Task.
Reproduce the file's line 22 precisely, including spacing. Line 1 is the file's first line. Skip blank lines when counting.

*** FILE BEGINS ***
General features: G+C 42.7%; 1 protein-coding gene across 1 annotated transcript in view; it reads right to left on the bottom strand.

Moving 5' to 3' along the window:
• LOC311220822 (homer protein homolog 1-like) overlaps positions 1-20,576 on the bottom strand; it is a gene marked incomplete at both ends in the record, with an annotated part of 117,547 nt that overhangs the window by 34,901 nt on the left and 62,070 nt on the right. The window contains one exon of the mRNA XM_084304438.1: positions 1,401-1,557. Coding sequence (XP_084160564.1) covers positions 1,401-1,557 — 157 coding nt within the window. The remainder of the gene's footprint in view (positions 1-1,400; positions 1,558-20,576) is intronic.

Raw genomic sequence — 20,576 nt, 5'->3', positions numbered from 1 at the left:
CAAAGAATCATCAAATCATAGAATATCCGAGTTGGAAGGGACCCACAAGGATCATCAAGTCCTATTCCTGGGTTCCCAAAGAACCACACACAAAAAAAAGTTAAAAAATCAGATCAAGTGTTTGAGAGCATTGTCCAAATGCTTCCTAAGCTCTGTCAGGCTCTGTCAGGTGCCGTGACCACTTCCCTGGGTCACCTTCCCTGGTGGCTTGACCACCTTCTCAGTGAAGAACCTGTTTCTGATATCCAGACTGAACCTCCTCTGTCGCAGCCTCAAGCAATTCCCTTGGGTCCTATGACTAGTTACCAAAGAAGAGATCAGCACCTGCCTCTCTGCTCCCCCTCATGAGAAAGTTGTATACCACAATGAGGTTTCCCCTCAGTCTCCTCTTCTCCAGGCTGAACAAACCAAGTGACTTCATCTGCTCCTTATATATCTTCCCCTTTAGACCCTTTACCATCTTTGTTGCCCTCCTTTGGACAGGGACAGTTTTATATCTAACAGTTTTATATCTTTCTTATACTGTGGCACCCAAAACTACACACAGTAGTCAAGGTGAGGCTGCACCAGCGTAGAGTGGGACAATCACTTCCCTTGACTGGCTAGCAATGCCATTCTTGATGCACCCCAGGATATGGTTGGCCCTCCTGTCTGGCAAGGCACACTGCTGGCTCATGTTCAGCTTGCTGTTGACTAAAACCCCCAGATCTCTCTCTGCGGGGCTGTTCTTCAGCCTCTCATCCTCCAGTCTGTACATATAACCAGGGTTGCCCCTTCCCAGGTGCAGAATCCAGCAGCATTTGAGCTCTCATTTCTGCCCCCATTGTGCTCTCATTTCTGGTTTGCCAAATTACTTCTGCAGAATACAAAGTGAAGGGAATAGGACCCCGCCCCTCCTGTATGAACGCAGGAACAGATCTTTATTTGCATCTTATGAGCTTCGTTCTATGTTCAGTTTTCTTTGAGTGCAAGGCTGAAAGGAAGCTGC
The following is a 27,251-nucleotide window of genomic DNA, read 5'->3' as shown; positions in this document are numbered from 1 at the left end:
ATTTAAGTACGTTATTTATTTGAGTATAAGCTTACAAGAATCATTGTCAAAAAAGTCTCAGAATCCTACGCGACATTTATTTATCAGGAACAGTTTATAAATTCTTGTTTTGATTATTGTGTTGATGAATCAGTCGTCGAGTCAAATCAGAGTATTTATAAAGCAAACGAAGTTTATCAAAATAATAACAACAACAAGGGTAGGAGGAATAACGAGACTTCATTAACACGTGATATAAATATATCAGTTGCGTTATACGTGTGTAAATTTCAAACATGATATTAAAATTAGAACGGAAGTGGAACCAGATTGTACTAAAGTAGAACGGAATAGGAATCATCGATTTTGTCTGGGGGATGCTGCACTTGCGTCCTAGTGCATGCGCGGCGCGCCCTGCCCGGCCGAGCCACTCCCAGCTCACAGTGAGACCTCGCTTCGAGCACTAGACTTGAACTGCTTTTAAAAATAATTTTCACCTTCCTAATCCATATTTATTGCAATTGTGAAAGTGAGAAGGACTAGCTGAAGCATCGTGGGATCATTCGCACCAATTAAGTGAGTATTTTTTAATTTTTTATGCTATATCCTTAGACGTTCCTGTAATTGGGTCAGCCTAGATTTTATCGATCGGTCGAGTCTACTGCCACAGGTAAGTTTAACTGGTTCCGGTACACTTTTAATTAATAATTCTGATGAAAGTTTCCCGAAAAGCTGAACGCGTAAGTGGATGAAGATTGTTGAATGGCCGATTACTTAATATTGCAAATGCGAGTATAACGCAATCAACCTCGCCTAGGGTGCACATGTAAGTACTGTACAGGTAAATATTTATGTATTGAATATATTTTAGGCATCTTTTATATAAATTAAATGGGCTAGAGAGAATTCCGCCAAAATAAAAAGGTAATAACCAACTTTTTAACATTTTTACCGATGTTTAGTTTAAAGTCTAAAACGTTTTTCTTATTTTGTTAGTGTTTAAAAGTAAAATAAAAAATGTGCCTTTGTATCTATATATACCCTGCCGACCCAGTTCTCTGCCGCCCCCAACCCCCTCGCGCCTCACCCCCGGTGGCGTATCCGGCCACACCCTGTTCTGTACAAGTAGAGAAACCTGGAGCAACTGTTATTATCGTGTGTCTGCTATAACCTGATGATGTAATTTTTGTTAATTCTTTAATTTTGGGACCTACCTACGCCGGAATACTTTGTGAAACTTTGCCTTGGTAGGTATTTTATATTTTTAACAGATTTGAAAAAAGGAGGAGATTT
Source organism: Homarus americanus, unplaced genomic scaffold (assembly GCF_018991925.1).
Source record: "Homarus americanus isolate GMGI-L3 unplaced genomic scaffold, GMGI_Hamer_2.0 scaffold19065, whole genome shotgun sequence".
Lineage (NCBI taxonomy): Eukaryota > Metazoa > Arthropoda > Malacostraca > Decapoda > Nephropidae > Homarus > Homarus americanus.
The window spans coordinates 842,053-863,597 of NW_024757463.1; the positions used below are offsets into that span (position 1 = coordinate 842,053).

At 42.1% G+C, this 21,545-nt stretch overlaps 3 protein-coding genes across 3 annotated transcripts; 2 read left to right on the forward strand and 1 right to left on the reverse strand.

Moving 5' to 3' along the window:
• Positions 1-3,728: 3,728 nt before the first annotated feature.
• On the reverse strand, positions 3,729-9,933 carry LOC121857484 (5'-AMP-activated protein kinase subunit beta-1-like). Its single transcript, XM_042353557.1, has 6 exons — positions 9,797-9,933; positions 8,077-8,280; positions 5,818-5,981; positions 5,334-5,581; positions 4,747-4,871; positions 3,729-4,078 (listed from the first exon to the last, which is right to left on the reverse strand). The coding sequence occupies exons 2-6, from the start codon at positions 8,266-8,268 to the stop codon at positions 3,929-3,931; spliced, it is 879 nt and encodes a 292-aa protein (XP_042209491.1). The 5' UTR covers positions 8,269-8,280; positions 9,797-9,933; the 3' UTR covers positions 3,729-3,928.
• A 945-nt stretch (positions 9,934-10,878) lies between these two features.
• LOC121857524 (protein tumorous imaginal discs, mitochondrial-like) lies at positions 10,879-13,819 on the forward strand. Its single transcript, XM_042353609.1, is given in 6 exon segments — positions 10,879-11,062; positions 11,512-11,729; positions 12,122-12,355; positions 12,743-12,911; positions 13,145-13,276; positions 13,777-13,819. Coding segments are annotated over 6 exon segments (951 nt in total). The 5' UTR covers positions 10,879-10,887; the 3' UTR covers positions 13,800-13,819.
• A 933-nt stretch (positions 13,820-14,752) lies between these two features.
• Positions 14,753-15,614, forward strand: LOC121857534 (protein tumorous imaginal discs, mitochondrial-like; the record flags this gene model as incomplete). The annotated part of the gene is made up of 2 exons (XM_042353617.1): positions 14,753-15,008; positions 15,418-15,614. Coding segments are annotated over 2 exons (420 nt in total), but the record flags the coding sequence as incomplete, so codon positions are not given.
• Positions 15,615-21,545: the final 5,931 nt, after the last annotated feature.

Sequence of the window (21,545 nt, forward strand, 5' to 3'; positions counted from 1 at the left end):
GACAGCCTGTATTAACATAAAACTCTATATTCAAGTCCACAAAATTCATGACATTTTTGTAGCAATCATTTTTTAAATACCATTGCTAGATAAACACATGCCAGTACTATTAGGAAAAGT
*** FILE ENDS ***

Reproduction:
GACAGCCTGTATTAACATAAAACTCTATATTCAAGTCCACAAAATTCATGACATTTTTGTAGCAATCATTTTTTAAATACCATTGCTAGATAAACACATGCCAGTACTATTAGGAAAAGT